Next year, Labour’s election convention will be in Wellington (Labour always has its election-year gathering in the capital).  It’s important that the left stand up and protest against Labour’s anti-worker and pro-capitalist policies in government.  And it’s important to build a movement outside of capitalist parties and their conferences, where the left can really effect change.

Below is a selection of material on Redline, dissecting Labour:

Workers, unions and Labour: unraveling the myths:

The truth about Labour: a bosses’ party:

Shane Jones and the nature of the Labour Party:

Labour gains, workers lose (about Matt McCarten returning to Labour):

Labour’s GST and conventional weapons:

Union movement gathers for fairness at work, Labour gathers missionaries:

Labour’s leadership contest: illusions and confusions on the left:

Some further observations on the fourth Labour government:

Labour’s legal leg-irons:

Wharfies’ fight shows futility of unions giving money to Labour:

Labour’s introduction of peacetime conscription and the fight against it:

  1. Don Franks says:

    “It has been a fairly recent event on the NZ left that people have begun protesting outside Labour conferences, with many in the past not fully seeing that Labour is the enemy of working people. But after the recent “terror raids”, and eight years of government serving the capitalist class, working people are starting to see what this party is really like.”

    Good point.

  2. Phil F says:

    In 1990 as many union members voted National as Labour. In the following elections, more union members voted Labour but in 2011 and 2014 it became even again. This is according to academic research by a guy at Vic who has been monitoring this for a quarter century. Moreover, in terms of the wider working class, most of whom don’t belong to unions, more workers voted National than Labour in 2011. I suspect 2014 would turn out to be similar.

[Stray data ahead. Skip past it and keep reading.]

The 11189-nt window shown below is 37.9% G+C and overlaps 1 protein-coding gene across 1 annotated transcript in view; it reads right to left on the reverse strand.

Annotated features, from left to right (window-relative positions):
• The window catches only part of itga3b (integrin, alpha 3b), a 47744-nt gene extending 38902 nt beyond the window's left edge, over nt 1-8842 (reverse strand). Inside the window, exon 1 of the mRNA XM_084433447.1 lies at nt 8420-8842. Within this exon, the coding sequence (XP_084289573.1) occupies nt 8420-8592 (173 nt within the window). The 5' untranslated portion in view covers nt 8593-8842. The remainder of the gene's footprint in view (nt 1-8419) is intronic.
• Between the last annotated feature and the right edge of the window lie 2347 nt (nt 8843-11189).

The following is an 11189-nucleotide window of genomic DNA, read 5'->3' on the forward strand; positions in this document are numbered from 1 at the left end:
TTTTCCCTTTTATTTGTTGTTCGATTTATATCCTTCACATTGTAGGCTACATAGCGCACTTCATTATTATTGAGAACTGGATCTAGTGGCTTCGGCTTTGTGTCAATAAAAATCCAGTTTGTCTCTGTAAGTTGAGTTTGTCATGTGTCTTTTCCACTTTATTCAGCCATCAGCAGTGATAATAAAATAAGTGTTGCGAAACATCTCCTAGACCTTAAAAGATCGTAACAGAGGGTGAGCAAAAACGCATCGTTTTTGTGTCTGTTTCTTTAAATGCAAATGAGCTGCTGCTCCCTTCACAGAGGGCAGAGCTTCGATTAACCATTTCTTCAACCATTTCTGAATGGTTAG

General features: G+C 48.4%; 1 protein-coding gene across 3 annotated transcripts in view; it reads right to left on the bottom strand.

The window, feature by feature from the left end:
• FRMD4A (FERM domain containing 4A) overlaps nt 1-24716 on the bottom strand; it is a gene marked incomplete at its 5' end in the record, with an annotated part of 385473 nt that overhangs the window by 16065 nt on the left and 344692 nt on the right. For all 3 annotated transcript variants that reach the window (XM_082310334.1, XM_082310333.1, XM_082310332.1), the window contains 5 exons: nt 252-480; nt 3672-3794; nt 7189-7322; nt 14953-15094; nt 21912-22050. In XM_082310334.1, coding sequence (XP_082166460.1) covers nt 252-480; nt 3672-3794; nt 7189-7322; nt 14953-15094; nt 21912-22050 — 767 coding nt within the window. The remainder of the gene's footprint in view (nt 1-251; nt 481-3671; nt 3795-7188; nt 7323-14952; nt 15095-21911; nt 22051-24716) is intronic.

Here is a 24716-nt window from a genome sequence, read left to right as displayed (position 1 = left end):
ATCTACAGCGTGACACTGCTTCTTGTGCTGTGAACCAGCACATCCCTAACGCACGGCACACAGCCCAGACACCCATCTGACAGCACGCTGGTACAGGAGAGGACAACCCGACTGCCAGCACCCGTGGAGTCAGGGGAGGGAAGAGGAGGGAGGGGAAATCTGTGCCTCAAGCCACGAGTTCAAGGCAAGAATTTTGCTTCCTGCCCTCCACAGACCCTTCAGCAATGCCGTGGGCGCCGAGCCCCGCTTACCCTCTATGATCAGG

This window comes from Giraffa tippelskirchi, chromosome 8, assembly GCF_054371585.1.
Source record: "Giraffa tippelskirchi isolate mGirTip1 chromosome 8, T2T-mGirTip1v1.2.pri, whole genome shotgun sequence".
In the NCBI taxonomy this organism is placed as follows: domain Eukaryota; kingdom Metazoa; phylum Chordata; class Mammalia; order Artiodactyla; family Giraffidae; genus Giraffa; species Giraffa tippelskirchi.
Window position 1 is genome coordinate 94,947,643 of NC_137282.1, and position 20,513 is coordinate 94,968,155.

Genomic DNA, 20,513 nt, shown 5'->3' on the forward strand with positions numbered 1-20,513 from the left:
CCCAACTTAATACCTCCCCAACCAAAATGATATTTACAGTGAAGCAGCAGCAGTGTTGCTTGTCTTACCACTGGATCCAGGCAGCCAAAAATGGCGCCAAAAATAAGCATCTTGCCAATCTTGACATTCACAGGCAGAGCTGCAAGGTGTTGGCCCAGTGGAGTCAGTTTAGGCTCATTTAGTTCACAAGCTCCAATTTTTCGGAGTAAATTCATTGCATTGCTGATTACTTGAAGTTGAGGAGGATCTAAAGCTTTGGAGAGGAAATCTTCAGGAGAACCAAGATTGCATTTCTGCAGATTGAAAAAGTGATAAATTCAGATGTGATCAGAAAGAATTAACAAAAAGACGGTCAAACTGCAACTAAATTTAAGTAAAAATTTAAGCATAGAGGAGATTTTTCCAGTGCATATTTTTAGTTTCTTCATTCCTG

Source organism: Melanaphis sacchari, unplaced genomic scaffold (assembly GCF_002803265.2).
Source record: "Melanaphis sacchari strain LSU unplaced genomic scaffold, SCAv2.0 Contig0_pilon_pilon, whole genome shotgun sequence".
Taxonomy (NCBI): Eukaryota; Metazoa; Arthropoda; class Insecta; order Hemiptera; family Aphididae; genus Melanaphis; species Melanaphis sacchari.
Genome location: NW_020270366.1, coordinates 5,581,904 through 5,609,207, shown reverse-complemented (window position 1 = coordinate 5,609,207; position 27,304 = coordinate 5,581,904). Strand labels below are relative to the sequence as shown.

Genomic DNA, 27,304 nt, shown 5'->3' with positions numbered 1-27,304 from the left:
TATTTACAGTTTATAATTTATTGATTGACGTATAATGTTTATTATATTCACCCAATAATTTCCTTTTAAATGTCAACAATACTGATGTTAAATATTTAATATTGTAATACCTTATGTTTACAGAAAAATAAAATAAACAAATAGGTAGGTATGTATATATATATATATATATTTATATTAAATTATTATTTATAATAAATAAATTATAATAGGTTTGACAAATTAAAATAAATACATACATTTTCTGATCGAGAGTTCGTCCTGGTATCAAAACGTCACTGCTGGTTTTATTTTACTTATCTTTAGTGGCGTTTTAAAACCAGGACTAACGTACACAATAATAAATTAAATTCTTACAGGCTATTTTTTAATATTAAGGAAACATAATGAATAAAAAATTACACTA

The continuing attachment of chunks of the left to National is about a kind of childlike emotional attachment rather than a clear political and class analysis.

    Moreover, the only reason that Labour still has the level of support it has among the working class is largely due to the collapse of the Alliance. Although the Alliance never had a long-term future – there’s just no space here any more for a stable, substantial left social-democratic movement – if it had’ve stayed out of coalition with Labour and continued to treat Labour as part of the problem, as it did in its early development, Labour might have been on the ropes facing a knock-out by the early 2000s, instead of being able to partially recover.

    Now we have Anderton back in the Labour Party, his chief protegee Matt McCarten back in Labour and the guy who wrote the article above back in Labour as well. Labour is like the political equivalent of a black hole in the universe. But of less use.


  3. Cameron says:

    If I remember rightly there was a protest at the 2004 Labour conference. A couple of people joined Labour so they could get into the conference and then dropped a banner saying “Free Ahmed Zaoui”. It was on the news at the time.

    There were a lot of important civil liberties struggles when Labour was in power, including the terror raids, Iranian asylum seekers in Mt Eden prison and the campaign to free Ahmed Zaoui. Labour passed the Terrorism Suppression Act which National has now used to designate many legitimate national liberation groups, such as the PKK, FARC and CPP/NPA.

  4. Beth says:

    “We don’t know what the author’s up to these days but trust he’s keeping up the same principled revolutionary position.”

    Nice bit of irony. As you rascals must know, Mr Kelly became Andrew Little’s man and is back in the Labour Party where he began.

    Next time we’re protesting at a Labour conference, he’ll be inside looking out at us.